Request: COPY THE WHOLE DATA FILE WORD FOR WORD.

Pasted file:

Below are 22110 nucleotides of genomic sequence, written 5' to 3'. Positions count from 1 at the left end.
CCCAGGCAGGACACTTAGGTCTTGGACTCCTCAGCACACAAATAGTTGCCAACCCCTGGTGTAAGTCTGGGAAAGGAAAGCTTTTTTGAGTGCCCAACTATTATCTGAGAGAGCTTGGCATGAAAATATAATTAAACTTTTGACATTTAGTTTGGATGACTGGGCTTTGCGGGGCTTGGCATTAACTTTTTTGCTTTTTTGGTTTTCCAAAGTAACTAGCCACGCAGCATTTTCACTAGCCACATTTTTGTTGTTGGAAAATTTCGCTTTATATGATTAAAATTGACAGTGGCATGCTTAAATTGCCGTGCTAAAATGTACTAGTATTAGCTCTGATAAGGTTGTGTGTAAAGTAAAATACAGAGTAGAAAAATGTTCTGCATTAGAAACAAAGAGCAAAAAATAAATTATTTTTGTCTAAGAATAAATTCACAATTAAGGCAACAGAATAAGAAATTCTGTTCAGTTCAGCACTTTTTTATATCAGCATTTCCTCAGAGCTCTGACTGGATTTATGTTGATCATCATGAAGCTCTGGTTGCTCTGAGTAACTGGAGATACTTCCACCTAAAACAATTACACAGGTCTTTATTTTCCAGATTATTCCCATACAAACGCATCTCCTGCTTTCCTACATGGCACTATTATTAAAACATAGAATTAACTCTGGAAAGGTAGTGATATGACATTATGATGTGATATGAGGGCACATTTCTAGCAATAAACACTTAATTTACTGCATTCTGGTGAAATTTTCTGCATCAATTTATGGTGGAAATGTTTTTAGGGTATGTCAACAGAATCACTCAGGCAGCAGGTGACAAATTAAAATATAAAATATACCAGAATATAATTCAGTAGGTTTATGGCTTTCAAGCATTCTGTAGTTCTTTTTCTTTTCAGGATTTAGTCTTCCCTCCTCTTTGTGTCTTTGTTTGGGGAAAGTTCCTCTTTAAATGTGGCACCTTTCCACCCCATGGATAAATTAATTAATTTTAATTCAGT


Below are 22110 nucleotides of genomic sequence, written 5' to 3'. Positions count from 1 at the left end.
CCCAGGCAGGACACTTAGGTCTTGGACTCCTCAGCACACAAATAGTTGCCAACCCCTGGTGTAAGTCTGGGAAAGGAAAGCTTTTTTGAGTGCCCAACTATTATCTGAGAGAGCTTGGCATGAAAATATAATTAAACTTTTGACATTTAGTTTGGATGACTGGGCTTTGCGGGGCTTGGCATTAACTTTTTTGCTTTTTTGGTTTTCCAAAGTAACTAGCCACGCAGCATTTTCACTAGCCACATTTTTGTTGTTGGAAAATTTCGCTTTATATGATTAAAATTGACAGTGGCATGCTTAAATTGCCGTGCTAAAATGTACTAGTATTAGCTCTGATAAGGTTGTGTGTAAAGTAAAATACAGAGTAGAAAAATGTTCTGCATTAGAAACAAAGAGCAAAAAATAAATTATTTTTGTCTAAGAATAAATTCACAATTAAGGCAACAGAATAAGAAATTCTGTTCAGTTCAGCACTTTTTTATATCAGCATTTCCTCAGAGCTCTGACTGGATTTATGTTGATCATCATGAAGCTCTGGTTGCTCTGAGTAACTGGAGATACTTCCACCTAAAACAATTACACAGGTCTTTATTTTCCAGATTATTCCCATACAAACGCATCTCCTGCTTTCCTACATGGCACTATTATTAAAACATAGAATTAACTCTGGAAAGGTAGTGATATGACATTATGATGTGATATGAGGGCACATTTCTAGCAATAAACACTTAATTTACTGCATTCTGGTGAAATTTTCTGCATCAATTTATGGTGGAAATGTTTTTAGGGTATGTCAACAGAATCACTCAGGCAGCAGGTGACAAATTAAAATATAAAATATACCAGAATATAATTCAGTAGGTTTATGGCTTTCAAGCATTCTGTAGTTCTTTTTCTTTTCAGGATTTAGTCTTCCCTCCTCTTTGTGTCTTTGTTTGGGGAAAGTTCCTCTTTAAATGTGGCACCTTTCCACCCCATGGATAAATTAATTAATTTTAATTCAGT